Know how to keep food safe before, during and after emergencies. Hurricanes, tornadoes, winter weather and other events may cause power outages. Follow these tips to help minimize food loss and reduce your risk of foodborne illness. (Click to view a larger version)
Every year, the month of September is recognized as National Preparedness Month. It is a good time to think about emergency planning for any disaster or emergency. Don’t Wait. Communicate. Make an Emergency Communication Plan.
Weather can be extremely unpredictable, as many communities throughout Louisiana can attest with the recent devastating flooding. These emergencies and disasters can happen anywhere. Even if you live in an area that doesn’t typically experience extreme weather, you still might experience occasional power outages. USDA’s Food Safety and Inspection Service can help you plan and prepare for a power outage caused by a disaster or emergency with practical food safety guidance. You can keep this information in a place where you can quickly pull it out should you need it. Read more »
Flooded out roads in Cass County, North Dakota.
Rivers rise. The ground is saturated. Levees fail. Floods happen, and they happen beside rivers, along the coasts, in deserts and in city streets. Flooding might be a fact of nature but that does not mean you have to lose your business and possessions to flood waters.
It is never too early to prepare. Because September is National Preparedness Month, it is a good time to think about emergency planning. Don’t Wait. Communicate. Make an Emergency Communication Plan. Read more »
New procedures by USDA’s Food Safety and Inspection Service allows certified organic meat and poultry producers to obtain approval of non-GMO label claims based on their organic certification.
Organic meat and poultry producers can now use a streamlined process to get approval for labels verifying that their products do not include genetically engineered (GE) ingredients. These products may also now use a “Non-GMO” label claim. Because of this, we’re updating a previous blog from our “Organic 101” series.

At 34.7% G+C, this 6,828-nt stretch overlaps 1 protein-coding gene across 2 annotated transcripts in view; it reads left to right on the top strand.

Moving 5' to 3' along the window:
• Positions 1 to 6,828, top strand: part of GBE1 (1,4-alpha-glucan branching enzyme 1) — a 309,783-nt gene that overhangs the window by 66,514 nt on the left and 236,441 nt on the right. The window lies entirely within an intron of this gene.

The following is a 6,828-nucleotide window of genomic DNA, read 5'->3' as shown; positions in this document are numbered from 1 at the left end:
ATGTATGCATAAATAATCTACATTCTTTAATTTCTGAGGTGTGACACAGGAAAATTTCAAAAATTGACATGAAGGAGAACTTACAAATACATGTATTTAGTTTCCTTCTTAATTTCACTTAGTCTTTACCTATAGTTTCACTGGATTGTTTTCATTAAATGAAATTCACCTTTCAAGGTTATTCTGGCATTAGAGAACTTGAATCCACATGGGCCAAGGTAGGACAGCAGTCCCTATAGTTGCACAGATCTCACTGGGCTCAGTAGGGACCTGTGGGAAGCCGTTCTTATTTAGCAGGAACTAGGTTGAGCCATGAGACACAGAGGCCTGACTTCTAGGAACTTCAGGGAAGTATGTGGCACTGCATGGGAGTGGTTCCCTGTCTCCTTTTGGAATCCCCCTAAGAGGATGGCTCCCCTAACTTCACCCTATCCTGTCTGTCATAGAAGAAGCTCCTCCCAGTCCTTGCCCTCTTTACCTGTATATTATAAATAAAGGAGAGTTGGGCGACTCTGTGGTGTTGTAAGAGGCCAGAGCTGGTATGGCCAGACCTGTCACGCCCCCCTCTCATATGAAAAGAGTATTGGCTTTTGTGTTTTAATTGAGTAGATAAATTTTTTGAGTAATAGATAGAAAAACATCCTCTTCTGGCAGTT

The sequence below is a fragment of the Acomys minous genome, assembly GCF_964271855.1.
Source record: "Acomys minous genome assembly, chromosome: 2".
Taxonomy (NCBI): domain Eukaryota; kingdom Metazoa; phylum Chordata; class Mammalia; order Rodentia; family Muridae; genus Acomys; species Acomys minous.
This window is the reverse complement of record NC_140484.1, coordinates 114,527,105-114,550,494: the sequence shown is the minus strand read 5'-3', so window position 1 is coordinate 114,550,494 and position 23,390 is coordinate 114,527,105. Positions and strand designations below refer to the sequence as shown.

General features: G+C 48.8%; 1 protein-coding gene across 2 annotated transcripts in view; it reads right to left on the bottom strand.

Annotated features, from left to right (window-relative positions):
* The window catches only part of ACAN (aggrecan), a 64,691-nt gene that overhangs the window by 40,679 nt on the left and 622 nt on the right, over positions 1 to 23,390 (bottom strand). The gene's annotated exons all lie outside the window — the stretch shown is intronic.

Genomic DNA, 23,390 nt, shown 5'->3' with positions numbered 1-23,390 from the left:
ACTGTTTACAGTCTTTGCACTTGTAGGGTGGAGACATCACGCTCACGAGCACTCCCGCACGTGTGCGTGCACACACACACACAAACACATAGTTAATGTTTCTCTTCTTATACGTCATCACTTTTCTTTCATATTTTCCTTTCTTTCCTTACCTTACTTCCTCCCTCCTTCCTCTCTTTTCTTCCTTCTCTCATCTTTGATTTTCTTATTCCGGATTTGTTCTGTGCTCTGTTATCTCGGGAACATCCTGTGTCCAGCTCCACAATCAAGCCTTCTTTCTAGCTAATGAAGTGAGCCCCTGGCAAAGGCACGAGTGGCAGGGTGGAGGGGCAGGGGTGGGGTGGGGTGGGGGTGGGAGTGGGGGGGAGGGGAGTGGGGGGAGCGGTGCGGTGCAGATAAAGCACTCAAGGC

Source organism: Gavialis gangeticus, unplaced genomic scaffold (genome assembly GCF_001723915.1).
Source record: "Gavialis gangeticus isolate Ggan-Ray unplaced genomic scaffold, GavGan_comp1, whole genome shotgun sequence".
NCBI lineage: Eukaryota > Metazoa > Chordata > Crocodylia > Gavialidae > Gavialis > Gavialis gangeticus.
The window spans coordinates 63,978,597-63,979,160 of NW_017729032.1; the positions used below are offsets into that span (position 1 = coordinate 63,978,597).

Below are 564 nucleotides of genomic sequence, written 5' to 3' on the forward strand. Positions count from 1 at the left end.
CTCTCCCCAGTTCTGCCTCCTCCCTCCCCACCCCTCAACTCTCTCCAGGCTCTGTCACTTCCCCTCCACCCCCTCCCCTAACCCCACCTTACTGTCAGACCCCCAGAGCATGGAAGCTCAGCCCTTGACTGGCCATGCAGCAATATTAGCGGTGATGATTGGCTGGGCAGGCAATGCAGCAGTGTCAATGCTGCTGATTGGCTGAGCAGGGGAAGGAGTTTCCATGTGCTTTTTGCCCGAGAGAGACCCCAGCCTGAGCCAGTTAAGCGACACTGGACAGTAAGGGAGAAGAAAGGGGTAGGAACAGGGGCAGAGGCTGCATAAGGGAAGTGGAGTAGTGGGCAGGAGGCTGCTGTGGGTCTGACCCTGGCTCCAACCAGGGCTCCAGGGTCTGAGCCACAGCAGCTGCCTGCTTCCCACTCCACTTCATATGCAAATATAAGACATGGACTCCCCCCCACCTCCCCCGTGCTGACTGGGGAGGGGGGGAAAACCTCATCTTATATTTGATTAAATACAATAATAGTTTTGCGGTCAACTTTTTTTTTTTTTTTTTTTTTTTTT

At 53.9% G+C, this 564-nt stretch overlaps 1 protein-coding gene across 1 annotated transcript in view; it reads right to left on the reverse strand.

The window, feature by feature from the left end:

In 2014, USDA’s Food Safety and Inspection Service (FSIS) streamlined procedures for including a “non-genetically engineered” statement on the label of organic meat and poultry products. This continues to be consistent with organic regulations, which have always prohibited the use of GE in all organic products. Today, FSIS is adding further process improvements and labeling flexibilities, in light of recently passed legislation. Many organic stakeholders have expressed an interest in using “Non-GMO” label claims to clearly communicate to consumers that organic products do not contain genetically engineered ingredients, and that organic animals were not fed genetically engineered feed. Read more »
FNS is committed to providing school nutrition professionals with the tools they need to prevent and control norovirus outbreaks.
Can you believe that September is already here? It may not feel like fall where you are, but, slowly, our focus has begun to shift from summer fun to returning to school and learning.
For more than twenty years, September has been recognized as National Food Safety Education Month. The National Food Safety Education Month theme for 2016 is “Notorious Virus.” So what better time to consider learning more about food safety and, in particular, learning more about food safety education in the school environment? Read more »